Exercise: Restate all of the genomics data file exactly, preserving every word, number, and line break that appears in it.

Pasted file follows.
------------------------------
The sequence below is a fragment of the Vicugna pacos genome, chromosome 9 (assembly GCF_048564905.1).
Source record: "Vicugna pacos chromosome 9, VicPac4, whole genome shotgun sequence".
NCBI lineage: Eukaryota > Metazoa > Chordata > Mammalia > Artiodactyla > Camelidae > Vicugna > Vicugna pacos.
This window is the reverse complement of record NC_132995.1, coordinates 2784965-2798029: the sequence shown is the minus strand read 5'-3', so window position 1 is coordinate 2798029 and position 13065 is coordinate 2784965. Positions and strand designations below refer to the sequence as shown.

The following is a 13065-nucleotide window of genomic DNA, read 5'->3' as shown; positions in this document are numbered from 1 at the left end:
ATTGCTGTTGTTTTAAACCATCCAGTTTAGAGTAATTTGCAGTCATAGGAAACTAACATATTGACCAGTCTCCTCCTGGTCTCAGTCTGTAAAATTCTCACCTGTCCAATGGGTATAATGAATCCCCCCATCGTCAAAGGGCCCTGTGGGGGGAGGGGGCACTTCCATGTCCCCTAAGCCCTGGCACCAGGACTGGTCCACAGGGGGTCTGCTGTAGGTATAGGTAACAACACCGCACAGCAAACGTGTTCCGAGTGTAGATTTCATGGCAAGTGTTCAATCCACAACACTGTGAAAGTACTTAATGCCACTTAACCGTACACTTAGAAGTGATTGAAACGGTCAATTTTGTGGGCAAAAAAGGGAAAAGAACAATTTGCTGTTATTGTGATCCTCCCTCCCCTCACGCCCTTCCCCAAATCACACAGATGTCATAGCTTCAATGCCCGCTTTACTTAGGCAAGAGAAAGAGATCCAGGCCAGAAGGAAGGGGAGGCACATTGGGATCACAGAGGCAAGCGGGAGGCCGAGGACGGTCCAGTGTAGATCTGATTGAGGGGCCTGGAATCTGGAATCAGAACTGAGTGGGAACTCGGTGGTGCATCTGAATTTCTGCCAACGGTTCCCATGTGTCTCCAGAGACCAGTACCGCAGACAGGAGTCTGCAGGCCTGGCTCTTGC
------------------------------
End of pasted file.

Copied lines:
The sequence below is a fragment of the Vicugna pacos genome, chromosome 9 (assembly GCF_048564905.1).
Source record: "Vicugna pacos chromosome 9, VicPac4, whole genome shotgun sequence".
NCBI lineage: Eukaryota > Metazoa > Chordata > Mammalia > Artiodactyla > Camelidae > Vicugna > Vicugna pacos.
This window is the reverse complement of record NC_132995.1, coordinates 2784965-2798029: the sequence shown is the minus strand read 5'-3', so window position 1 is coordinate 2798029 and position 13065 is coordinate 2784965. Positions and strand designations below refer to the sequence as shown.

The following is a 13065-nucleotide window of genomic DNA, read 5'->3' as shown; positions in this document are numbered from 1 at the left end:
ATTGCTGTTGTTTTAAACCATCCAGTTTAGAGTAATTTGCAGTCATAGGAAACTAACATATTGACCAGTCTCCTCCTGGTCTCAGTCTGTAAAATTCTCACCTGTCCAATGGGTATAATGAATCCCCCCATCGTCAAAGGGCCCTGTGGGGGGAGGGGGCACTTCCATGTCCCCTAAGCCCTGGCACCAGGACTGGTCCACAGGGGGTCTGCTGTAGGTATAGGTAACAACACCGCACAGCAAACGTGTTCCGAGTGTAGATTTCATGGCAAGTGTTCAATCCACAACACTGTGAAAGTACTTAATGCCACTTAACCGTACACTTAGAAGTGATTGAAACGGTCAATTTTGTGGGCAAAAAAGGGAAAAGAACAATTTGCTGTTATTGTGATCCTCCCTCCCCTCACGCCCTTCCCCAAATCACACAGATGTCATAGCTTCAATGCCCGCTTTACTTAGGCAAGAGAAAGAGATCCAGGCCAGAAGGAAGGGGAGGCACATTGGGATCACAGAGGCAAGCGGGAGGCCGAGGACGGTCCAGTGTAGATCTGATTGAGGGGCCTGGAATCTGGAATCAGAACTGAGTGGGAACTCGGTGGTGCATCTGAATTTCTGCCAACGGTTCCCATGTGTCTCCAGAGACCAGTACCGCAGACAGGAGTCTGCAGGCCTGGCTCTTGC